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"Introducing Katie Thiroux" (BassKat 1001)
by Thomas Cunniffe

Bassist/vocalists are a rarity in jazz. With a few notable exceptions, male bassists treated singing as a way to lighten the mood, from the hummed-and-bowed improvisations of Slam Stewart and Major Holley, to the novelty vocals of Milt Hinton, Red Mitchell and John Clayton. Despite the physical strength it takes to play and move the instrument, most of today’s bassist/vocalists are women, and in general, they make a stronger connection between their vocal and instrumental roles. LA-based Katie Thiroux is one of the most promising bassist/vocalists on the scene, and while she has not yet received the high-profile attention of her contemporaries Esperanza Spalding and Kate Davis, Thiroux has laid the groundwork for a long career with her commitment to straight-ahead swing. Her vocal style is understated with exceptional pitch and diction, along with a gift for superbly crafted melodic variations. All of these attributes can be heard in her self-released CD, “Introducing Katie Thiroux”, which features Thiroux at the helm of her own quartet.

While in her teens, Thiroux studied voice with Tierney Sutton, who encouraged the youngster to accompany herself on the bass. In addition to developing her ear, the practice made Thiroux an exceptional ensemble bassist. That skill can be discerned throughout the CD, but most notably on “A Beautiful Friendship”, where Thiroux makes subtle changes in the way she accompanies her own vocals, as well as each member of her band:  tenor saxophonist Roger Neumann, guitarist Graham Dechter and drummer Matt Witek. Later, on “I’m Old-Fashioned”, she sings the melody accompanied only by Witek. She doesn’t try to disguise the tune, but her delicious rhythmic variations give the piece a personal stamp. On the out chorus—with the full band in support—she takes daring risks by breaking apart the song’s phrases. Although not credited on the cover, all of the arrangements are by Thiroux, and they offer just the right balance of structure and freedom. Witek plays a delightful melodic chorus with brushes on the aforementioned “I’m Old-Fashioned”, and plays a beautifully nuanced entrance midway through the instrumental “Can’t We Just Pretend?” Dechter’s solos reveal an emerging originality in his improvised lines, and veteran Neumann’s appearances alternate between gritty soul and tender lamentations, showing the depth of his experiences as musician and educator.

Throughout the album, Thiroux’s bass reveals her strong admiration for Ray Brown, with grooving lines and uncompromised swing. She has a direct link to Brown through her mentor and teacher, John Clayton, who also wrote the CD’s glowing liner notes. Clayton’s friend and co-bandleader Jeff Hamilton produced this album and it was he who provided a further link to Brown. Thiroux’s original, “Ray’s Kicks” was titled for a pair of wing-tip shoes previously owned by Brown, inherited by Hamilton and sported by Thiroux on both the CD illustration and the inside back liner. The tune’s title carries a double meaning with “kicks” both the slang for shoes and a reference to the rhythmic accents built into the composition. Thiroux’s astounding technical facility is on display on two solo tracks, “Wives and Lovers” and “Oh, What a Beautiful Morning”. She develops a funky ostinato pattern on the former, and that, along with her sexy vocal delivery brings forth the lyric’s primary message that marriage should not signal the end of romance (a point usually lost within the rather patronizing attitude of the lyric). On the instrumental “Beautiful Morning”, Thiroux embellishes Richard Rodgers’ melody with improvised responses and a strong background figure, yet the focus on the tune is so strong that the listener might be quite surprised to realize just how much music Thiroux actually creates.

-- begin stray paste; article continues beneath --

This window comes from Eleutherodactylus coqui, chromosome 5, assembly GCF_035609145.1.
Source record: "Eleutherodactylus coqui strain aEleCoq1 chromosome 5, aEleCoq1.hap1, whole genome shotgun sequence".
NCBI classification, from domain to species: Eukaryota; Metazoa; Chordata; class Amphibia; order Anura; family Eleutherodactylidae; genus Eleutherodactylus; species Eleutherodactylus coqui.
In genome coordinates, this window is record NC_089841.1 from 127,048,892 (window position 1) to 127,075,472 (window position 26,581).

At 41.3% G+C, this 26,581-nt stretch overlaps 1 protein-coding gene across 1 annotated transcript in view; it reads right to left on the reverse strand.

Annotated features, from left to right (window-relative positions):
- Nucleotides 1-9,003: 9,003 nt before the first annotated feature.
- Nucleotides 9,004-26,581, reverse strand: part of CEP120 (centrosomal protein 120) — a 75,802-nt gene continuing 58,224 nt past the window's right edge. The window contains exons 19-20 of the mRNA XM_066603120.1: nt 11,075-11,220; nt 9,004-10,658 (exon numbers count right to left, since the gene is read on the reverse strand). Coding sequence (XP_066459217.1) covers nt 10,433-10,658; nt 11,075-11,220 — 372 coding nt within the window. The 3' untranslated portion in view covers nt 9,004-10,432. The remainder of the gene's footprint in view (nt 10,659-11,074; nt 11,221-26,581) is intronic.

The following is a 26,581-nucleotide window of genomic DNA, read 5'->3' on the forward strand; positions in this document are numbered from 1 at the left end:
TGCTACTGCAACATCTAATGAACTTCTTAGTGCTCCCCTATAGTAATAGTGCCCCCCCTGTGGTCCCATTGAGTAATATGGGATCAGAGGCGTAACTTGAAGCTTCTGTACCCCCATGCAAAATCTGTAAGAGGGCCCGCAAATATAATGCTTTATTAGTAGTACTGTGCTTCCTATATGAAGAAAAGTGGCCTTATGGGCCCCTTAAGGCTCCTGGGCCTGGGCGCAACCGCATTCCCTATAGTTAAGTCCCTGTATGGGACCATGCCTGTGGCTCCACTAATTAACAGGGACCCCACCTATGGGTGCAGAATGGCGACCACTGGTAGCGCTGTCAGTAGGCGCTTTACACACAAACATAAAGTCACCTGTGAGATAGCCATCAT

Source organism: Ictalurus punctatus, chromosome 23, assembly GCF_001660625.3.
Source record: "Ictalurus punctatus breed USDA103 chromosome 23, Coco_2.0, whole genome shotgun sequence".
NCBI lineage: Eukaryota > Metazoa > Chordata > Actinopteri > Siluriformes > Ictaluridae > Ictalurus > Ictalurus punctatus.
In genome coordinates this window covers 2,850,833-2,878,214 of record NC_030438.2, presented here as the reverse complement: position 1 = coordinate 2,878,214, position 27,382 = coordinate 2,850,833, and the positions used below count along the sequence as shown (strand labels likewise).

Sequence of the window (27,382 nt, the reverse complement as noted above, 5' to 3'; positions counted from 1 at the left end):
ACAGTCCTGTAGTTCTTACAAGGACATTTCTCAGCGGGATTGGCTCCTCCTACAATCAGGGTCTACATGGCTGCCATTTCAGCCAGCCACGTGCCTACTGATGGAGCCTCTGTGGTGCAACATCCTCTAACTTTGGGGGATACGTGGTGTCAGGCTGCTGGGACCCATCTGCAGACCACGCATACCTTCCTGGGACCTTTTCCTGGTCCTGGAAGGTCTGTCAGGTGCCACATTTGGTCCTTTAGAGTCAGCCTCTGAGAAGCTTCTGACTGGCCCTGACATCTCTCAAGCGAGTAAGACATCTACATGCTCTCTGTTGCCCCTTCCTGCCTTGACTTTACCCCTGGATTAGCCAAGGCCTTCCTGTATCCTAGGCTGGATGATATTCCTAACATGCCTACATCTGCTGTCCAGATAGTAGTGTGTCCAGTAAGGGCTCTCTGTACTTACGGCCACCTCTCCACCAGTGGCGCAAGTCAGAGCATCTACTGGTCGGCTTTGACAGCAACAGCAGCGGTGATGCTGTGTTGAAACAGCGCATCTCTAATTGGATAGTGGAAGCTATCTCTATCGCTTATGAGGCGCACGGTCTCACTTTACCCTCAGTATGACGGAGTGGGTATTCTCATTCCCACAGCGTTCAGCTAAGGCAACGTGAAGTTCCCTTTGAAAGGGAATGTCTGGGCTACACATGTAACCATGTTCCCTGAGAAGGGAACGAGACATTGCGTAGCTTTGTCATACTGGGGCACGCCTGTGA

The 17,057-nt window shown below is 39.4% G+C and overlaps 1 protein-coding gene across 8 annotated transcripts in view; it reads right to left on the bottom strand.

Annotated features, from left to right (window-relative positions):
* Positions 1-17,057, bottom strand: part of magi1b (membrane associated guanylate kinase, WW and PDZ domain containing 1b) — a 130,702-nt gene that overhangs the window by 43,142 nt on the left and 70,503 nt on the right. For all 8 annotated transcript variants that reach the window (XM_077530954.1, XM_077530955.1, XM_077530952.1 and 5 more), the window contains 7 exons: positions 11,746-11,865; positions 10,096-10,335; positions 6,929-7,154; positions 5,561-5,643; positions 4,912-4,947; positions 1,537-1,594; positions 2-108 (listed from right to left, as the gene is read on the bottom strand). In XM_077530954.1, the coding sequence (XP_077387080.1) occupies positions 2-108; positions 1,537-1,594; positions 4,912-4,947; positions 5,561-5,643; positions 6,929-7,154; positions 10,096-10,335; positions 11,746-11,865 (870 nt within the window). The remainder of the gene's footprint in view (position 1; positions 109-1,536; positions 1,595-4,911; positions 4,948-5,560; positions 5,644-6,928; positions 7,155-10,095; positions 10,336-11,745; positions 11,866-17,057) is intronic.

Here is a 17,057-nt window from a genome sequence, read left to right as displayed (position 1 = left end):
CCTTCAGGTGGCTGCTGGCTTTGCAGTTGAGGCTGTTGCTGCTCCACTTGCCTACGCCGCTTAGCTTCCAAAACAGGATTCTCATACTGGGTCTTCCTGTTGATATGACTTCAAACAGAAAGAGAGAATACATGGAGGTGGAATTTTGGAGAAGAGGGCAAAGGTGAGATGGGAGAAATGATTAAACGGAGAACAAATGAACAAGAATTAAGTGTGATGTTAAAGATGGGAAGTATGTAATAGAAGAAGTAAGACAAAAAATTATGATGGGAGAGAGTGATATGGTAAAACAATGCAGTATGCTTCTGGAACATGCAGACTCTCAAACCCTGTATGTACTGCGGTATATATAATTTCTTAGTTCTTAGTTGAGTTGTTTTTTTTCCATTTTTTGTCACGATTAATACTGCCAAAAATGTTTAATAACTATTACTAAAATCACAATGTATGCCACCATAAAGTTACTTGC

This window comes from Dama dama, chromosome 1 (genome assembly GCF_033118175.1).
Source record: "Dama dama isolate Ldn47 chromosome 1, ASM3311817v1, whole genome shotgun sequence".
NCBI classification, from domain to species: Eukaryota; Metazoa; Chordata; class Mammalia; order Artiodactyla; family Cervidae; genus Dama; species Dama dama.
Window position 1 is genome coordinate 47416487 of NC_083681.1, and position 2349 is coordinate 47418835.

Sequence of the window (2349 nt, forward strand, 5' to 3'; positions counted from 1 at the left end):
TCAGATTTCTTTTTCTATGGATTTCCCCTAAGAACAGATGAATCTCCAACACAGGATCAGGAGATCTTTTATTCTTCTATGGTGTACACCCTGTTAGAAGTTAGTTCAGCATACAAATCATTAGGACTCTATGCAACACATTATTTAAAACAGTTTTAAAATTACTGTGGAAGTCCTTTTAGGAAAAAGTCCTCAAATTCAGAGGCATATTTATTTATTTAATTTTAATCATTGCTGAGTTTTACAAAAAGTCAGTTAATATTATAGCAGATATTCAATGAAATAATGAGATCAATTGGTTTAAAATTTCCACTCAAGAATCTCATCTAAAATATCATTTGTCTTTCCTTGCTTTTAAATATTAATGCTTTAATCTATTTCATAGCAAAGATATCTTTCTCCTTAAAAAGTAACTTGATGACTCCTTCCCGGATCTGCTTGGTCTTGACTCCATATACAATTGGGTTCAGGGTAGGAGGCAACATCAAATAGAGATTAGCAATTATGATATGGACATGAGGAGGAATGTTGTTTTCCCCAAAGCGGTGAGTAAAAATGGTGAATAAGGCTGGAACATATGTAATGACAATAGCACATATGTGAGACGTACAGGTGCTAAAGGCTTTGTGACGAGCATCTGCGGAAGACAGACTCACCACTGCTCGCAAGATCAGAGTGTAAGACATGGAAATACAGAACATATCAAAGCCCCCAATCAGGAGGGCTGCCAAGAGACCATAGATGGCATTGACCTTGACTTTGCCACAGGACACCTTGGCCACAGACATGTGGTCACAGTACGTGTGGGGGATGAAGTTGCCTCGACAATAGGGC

Still in her mid-twenties, Katie Thiroux is already one of the most in-demand bassists in Los Angeles, and there’s little doubt that her debut CD will add to her already busy playing schedule. Her strong interest in jazz history can be heard throughout her music, and she further spreads the word of the great masters in clinics and workshops. A few years ago she taught at a Berklee-affiliated university in Quito, Ecuador, and “if the stars align”, she would like to mentor young musicians, perhaps from a home studio in Los Angeles. While Thiroux’s music will doubtlessly evolve as her career develops, her current focus is on maintaining the existing traditions. Ray Brown may be gone, but his spirit is strong within Katie Thiroux.